I bet you didn’t know the Florida Panthers were 11th best in goals against right now. If you did, see the man at the door for a gold star. Sadly they are also 19th in goals for. The question of what this team does is anyone’s guess. Dale Tallon has shown a willingness to make moves that could lead just about anywhere. Maybe he swings a deal to send Vokoun out west to the San Jose Sharks, or goes digging for some former BlackHawks in Atlanta or Toronto. It’s even conceivable a team with enough injuries might decide they need Denis Wideman.  The team hasn’t made the playoffs in a very long time and was conversely widely criticized for holding on to Bouwmeester too long when his contract was ready to expire just a short time back. With little to offer but prospects and depth forwards, trades might be pretty hard to come by.  A little judicious movement could see the team slide back into the lottery where they could land next years Jeff Skinner or Kevin Shattenkirk.

New York Rangers need only stay and get healthy to stay in a nice spot. The with Fedetenko set to be back before the deadline, and Christensen having just climbed off the IR, they could be movers at the dead line upgrading here and there. With 3 million and cap space and a few movable assets, the blue shirts are in a position at least a dozen NHL teams would like to be occupy. With the part-time demotion of Michael Del Zotto to the AHL, one can’t help but wondering if he’d be available to teams shopping for a mobile blueliner.

So, last spring during that ignoble dive into the wrong history records, how many of you believed the reason Thomas wasn’t put in was that Julien had no confidence in Tim Thomas? I know some of you simply expected it was Julien’s well known, occasionally excessive, stubborn loyalty to a player that kept Rask in net as it kept certain skaters on the ice? I also know some of you never expected Thomas to play another game as a Bruin. I have just one question for you all now.

Are you done doubting Thomas yet? Right now, Tim Thomas has all of the Boston Bruins wins this year. He has the National Hockey league lead in goals against average, saves percentage, and shutouts. He’s just one win behind several goalies who have played more games. To top that off he’s also currently tied for the most wins for any Bruin’s goalie to start a season since the days when the NHL was about one fifth its current size. To put it in perspective, the Red Sox drought was still not old enough to vote, and Germany had yet to be split by the Iron Curtain.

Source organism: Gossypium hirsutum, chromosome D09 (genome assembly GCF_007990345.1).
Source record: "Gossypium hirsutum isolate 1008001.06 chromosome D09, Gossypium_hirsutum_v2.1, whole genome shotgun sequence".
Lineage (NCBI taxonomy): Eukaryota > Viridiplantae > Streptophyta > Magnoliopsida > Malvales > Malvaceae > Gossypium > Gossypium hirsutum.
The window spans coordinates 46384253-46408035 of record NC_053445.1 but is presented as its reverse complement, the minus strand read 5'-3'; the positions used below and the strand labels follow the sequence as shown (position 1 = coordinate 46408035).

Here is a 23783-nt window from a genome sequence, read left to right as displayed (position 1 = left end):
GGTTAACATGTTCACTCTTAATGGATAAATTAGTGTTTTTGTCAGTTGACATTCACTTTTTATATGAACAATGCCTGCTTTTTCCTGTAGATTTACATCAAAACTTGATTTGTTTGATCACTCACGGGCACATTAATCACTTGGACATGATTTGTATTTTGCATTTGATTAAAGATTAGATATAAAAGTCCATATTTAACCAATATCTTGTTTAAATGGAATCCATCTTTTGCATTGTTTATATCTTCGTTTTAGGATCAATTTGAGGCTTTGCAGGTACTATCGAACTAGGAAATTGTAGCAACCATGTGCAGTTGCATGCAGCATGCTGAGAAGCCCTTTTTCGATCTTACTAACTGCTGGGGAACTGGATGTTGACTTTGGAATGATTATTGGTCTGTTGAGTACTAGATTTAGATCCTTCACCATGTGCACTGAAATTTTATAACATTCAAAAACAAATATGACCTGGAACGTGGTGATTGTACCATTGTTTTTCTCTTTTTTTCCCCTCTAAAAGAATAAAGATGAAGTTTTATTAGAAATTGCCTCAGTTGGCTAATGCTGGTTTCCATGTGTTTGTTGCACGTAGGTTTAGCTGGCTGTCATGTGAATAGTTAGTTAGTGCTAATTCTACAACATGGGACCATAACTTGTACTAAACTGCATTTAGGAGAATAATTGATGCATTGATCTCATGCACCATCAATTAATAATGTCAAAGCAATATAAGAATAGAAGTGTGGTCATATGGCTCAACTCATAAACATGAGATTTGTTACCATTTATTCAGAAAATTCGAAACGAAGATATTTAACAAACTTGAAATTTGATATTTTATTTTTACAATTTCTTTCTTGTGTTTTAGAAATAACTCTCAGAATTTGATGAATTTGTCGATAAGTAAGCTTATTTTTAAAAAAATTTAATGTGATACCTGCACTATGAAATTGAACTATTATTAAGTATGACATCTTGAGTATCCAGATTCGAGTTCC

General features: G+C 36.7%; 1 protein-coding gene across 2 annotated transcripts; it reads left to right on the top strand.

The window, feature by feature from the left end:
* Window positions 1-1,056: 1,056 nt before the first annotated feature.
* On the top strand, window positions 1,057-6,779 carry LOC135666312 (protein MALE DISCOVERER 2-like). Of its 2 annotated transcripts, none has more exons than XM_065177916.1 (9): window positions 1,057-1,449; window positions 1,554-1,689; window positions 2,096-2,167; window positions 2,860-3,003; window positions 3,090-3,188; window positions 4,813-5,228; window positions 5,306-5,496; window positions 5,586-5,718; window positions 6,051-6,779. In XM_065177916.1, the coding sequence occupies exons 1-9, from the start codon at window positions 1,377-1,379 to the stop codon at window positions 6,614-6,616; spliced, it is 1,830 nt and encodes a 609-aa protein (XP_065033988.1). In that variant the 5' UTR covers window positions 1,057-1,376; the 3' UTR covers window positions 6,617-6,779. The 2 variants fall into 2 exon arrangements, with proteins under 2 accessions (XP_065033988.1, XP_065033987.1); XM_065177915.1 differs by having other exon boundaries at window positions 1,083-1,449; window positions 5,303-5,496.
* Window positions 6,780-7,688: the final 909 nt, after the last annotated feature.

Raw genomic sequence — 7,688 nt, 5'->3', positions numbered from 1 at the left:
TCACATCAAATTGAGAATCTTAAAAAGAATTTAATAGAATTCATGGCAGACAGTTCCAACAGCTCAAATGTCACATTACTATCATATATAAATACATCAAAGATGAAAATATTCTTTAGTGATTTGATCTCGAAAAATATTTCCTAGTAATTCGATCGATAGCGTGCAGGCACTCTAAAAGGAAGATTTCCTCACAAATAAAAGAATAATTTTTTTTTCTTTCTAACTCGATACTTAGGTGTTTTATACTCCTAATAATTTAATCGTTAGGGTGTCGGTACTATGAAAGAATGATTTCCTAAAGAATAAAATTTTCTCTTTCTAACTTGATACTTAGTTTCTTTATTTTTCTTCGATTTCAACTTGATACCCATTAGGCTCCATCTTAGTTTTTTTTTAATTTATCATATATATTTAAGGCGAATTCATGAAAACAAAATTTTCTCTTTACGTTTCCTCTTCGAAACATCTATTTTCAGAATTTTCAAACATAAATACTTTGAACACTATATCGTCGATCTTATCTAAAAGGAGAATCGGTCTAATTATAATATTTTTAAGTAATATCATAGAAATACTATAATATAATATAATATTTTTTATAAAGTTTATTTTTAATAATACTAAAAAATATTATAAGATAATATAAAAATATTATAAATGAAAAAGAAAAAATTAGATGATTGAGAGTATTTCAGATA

At 36 years old Thomas is out playing Martin Broduer who many consider the best goalie ever, and even those less enamored of him will call a top 25 all time goalie. He’s outplaying last years Vezina winner Ryan Miller, and any other goalie you can name and scores you can’t.

Thomas has smacked down the assumption he’d spend most of the season opening the bench door for Rask and robbing the team of cap space to no good. Instead he’s walked back into the limelight by stonewalling some minor goal scoring talents like Alex Ovechkin, Ilya Kovalchuk, Alex Semin, Daniel Alfredsson, and some guy the Bruins fans thanked during the last Leafs game. He’s employed the whirling dervish style that until Thomas ascended to a full time NHL player had been unseen since Hasek’s hayday. Its unconventional to say the least, uncomfortable for the weak of bladder (and brain) to watch, and has an elegance roughly equivalent to a demolition derby, but it is undeniably effective. Former college team mate Martin St Louis has said there is no book on Thomas and you just have to shoot well and hope for the best. If someone who’s known and played with and against Thomas for decades and who has had much better than average goal totals is convinced of Thomas’s quality, who are you to doubt it?